Vincentians poured onto the streets of Kingstown in response to four nurses who felt that the untimely death of their beloved colleague, Staff Nurse Arianna Duharte Taylor-Israel, ought not to be in vain.
Nashida White, Alicia Murray, Kendra Horne and Rolicia Spence-Cumberbatch all banded together to produce the candlelight march and vigil event in tribute to the life and very trying times of Staff Nurse Taylor, as she was more “affectionately known.”
Taylor-Isreal lost her life on January 30 when she was shot “about her body [approximately] 3:45 pm” by her husband Mitchell Israel. The marriage, it is said, was turbulent at best. The police was, reportedly, about to serve an arrest warrant on the accused murderer hours before he “with malice and aforethought, caused the death” of his 44 year old wife. She was shot while waiting for her elder son at his school’s parking lot. Mitchell Israel has since been remanded to prison until May 18th when the next step in the murder trial would begin.
“Justice for SN Taylor” was emblazoned behind some of the orange tshirts that populated the march and subsequent vigil. “We saw the requests for tshirts but wow,” Kendra Horne said in response to the unanticipated high turnout last Thursday evening. “We don’t want this crime to go silent,” she said of the efforts to call attention to the atrocities inflicted by such a gruesome loss of SN Taylor.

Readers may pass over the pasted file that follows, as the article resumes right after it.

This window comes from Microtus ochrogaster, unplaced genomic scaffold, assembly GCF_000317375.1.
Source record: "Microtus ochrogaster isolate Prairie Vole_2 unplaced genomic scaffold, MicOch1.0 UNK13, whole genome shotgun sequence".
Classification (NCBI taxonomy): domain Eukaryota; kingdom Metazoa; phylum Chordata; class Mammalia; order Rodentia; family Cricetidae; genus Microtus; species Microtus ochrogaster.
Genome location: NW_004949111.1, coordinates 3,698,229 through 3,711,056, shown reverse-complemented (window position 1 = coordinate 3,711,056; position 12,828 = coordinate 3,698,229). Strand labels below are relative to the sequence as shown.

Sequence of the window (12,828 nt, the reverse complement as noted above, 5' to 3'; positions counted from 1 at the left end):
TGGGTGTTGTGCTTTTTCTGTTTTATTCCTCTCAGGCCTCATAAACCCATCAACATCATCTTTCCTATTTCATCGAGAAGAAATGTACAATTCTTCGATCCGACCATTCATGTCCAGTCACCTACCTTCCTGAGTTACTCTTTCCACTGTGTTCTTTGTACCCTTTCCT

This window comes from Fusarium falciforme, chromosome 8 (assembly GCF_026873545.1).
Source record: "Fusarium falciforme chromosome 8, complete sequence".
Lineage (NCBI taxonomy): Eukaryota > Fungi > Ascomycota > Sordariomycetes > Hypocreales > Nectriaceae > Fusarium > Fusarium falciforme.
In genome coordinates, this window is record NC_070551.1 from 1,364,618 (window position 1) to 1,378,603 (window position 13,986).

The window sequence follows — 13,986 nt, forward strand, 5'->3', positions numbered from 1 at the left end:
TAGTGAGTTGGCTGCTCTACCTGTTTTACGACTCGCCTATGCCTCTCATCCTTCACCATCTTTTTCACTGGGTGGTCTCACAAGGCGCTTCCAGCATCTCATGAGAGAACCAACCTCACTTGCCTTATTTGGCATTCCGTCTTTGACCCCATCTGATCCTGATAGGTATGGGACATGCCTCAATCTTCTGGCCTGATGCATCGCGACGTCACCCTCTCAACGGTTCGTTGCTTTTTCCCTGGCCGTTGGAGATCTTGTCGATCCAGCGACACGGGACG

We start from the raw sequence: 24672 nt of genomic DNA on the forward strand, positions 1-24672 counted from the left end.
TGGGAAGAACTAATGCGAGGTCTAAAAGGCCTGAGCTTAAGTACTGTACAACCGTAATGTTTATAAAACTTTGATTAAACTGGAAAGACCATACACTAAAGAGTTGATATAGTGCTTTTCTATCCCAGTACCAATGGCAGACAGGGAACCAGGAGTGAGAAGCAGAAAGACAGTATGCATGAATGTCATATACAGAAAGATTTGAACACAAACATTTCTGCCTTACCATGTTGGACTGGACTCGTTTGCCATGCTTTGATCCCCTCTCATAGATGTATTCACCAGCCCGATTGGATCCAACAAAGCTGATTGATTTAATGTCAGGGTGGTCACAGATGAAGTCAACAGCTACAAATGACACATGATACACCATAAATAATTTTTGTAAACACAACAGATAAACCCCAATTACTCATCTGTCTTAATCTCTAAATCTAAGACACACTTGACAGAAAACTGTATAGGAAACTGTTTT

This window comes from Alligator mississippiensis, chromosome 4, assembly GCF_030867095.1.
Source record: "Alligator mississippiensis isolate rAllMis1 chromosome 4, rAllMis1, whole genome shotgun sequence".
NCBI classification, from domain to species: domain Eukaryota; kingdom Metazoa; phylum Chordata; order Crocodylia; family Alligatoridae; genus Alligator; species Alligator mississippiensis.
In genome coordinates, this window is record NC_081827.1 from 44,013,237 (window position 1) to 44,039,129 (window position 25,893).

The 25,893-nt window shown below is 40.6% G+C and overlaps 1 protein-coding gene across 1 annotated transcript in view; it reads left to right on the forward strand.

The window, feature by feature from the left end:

“Due to how she died, I personally thought it was fitting and in light of the recent increase in domestic abuse cases. It is time we do more than just talk,” co-producer Nashida White shared with ANN. “Justice is a favourable sentence, a good amount of time behind bars. We don’t want this one going under the rug,” she continued.
“What we would have noticed, in previous and recent times, is that a lot of women are being abused and persons are afraid to even speak out,” Spence-Cumberbatch said. The march and vigil was her brainchild. And with the support of her co-workers – friends really, people from all strata of the Vincentian tapestry were given (what could possibly be) the only chance to pay homage to the “beautiful soul” whose healing hands and ever present smile cured many.
“Staff Nurse Taylor was … an amazing nurse. Despite whatever she was going through she was still a light to her patients. She was an advocate for her patients… she was a light to this world. So while I was at home I thought ‘she was such a light why not host a candlelight vigil that would depict the kind of person she was?’ Then we started planning. We knew we wanted to do it one week after the incident happened, we wanted to start the march at the area where the incident occurred and we wanted to be close to the hospital where she worked and also where she would have died,” Spence-Cumberbatch explained.
The committee explored the hospital parking lot as an unlikely option to host the congregation of mourning protesters. That idea was quickly jettisoned in favour of the Finishing & Furnishing parking lot. Nurse Murray told us “We took it up on ourselves and decided against holding the vigil at the hospital car park. So we went and we asked the management of Finishing & Furnishing (O.T. car park) if we could host it there and were like ‘o.k.’ they had no problems with it… so it’s not a matter of if she worked there or where she worked or what. It’s just thinking in the case of emergency traffic.” She highlighted this as one concern being bandied about by facebookers.